Gold For Oil

The Governor of the Bank of Ghana, Dr Ernest Addison, has announced that the central bank plans to transfer the Gold for Oil programme to a commercial bank for operation. This move is aimed at enabling the BoG to focus on its primary responsibilities. Asked by Buem lawmaker Kofi Adams whether this programme is an initiative he will recommend to be pursued considering his earlier position that the programme will be gradually phased out, he answered while speaking before the Public Accounts Committee of Parliament on Monday, April 8, he said “It is a programme that we recommend to continue because it helped us in the period of crisis.

We only want to make sure that this is done by a commercial bank so that we can have time to focus on our operations as a central bank. “So this is the discussion that we are holding going forward but the ability to be able to exchange our natural resource directly for oil when oil prices get out of hand, we think that it is a very innovative porgramme.

“So it is really about the central bank spreading itself too thin by trying to add gold for oil also into our business but we are fully focused on buying gold to build our reserves.” Regarding the Gold For Reserves programme, he further assured the PAC that by next year the central bank will see a huge jump in its holdings of gold due to this particular programme.

Dr Addison said that the full benefits of the programme had not been seen yet because it was started in 2022. In July 2021, the BoG commenced a Gold Repurchase Programme to double its gold holdings in five years.

During the launch of the programme Governor Addison stated that the Bank of Ghana‘s foreign reserves had grown steadily over the last fifteen years to current levels of almost US$11.00 billion, but the portion of gold reserves has remained unchanged at 8.77 tonnes, with the average value of gold reserves held as a percentage of Gross International Reserves (GIR) at 6.14 percent.

He added that a cross-country comparison showed that contrary to Ghana’s static gold holdings in its reserves, the USA and other industrialized countries in the Eurozone had continued to hold large gold reserves, post the gold standard era.

“According to the International Monetary Fund (IMF) and the World Gold Council, major industrialized countries held the largest volume of gold reserves as at April 2021, followed by major emerging markets with major developing countries lagging behind the curve. “Globally, Central Banks demand for Gold, over the past decade, ranks third behind Jewellery, Technology and Investment sectors. These trends are revealing because Ghana has mined gold for over three centuries and for the most part, the gold is exported. In 2019 for instance, Ghana was adjudged the largest producer of gold in Africa and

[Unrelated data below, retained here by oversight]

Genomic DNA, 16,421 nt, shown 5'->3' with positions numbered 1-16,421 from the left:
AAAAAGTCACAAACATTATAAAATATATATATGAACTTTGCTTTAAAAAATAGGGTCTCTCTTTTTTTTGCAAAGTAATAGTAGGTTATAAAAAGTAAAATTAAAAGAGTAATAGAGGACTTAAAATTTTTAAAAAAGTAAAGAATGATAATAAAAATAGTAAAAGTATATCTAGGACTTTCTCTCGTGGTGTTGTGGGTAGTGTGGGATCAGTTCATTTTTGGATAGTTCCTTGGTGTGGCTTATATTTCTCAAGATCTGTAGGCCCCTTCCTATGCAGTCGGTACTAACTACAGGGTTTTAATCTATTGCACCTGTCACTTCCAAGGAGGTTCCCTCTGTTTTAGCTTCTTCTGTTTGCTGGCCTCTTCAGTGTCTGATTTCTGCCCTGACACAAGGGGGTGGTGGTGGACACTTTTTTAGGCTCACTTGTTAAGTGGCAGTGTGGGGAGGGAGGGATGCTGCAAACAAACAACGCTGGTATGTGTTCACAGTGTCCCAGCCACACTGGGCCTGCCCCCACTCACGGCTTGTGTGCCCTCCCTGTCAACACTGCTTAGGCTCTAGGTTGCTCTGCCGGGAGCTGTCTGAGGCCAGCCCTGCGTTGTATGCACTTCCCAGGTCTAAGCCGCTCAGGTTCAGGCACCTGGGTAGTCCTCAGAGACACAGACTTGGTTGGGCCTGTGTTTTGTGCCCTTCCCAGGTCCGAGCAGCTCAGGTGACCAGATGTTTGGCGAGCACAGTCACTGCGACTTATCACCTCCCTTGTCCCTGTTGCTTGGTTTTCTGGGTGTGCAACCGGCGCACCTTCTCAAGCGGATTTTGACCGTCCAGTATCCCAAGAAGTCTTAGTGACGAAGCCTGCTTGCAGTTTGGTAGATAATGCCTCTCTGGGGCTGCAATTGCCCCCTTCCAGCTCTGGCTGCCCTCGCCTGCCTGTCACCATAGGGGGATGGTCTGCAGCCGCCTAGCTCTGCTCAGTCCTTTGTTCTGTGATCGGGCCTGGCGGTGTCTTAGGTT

the 7th largest in the world. Yet, in that same year, other central banks acquired a record level of 670 tonnes of gold to boost their reserves according to the World Gold Council.

“The statistics show that the pandemic period saw a marginal decline in central banks’ gold demand but, the number of central bank buyers outweighed the number of sellers over the period. Most of the buyers were from emerging market countries which had lower ratios of gold-to-total reserves. For instance, Turkey was the largest annual gold net purchaser, adding 134.5 tonnes to its official gold reserves in 2020 alone. Other large net purchasers of gold during the pandemic year were, India, Russia, United Arab Emirates, Qatar, Colombia and Cambodia, among others. Ghana added nothing to its gold reserves over the period,” he said.

Asked whether the movement in foreign reserves assets have in any way been impacted by the God for Reserves programme, Dr Addison said “The Gold for Reserves programme started in 2022 so you won’t see the full effect of the benefits in 2022.

“As you can see we got only 50 million more in terms of our gold holdings. But I can assure you that next year when we come before you you will see a big jump in our holdings of gold because of that particular programme.”

The PAC was looking into the Autrod General’s Report of 2023.

The report had captured that the Bank of Ghana’s foreign exchange reserve assets as at 30 June 2022 were US$7,634.08 million compared with US$11,023.97 million recorded on 30th June 2021, a decrease of US$3,389.89 million or 30.75%. It further recommended that the Bank of Ghana should “continue to strengthen it’s internal control systems and supervisory roles on officials who prepare and review the statement to maintain the quality of the report, as this would credibly inform stakeholders’ decision making.”

By: Laud Nartey

Benjamin Mensah

By Benjamin Mensah

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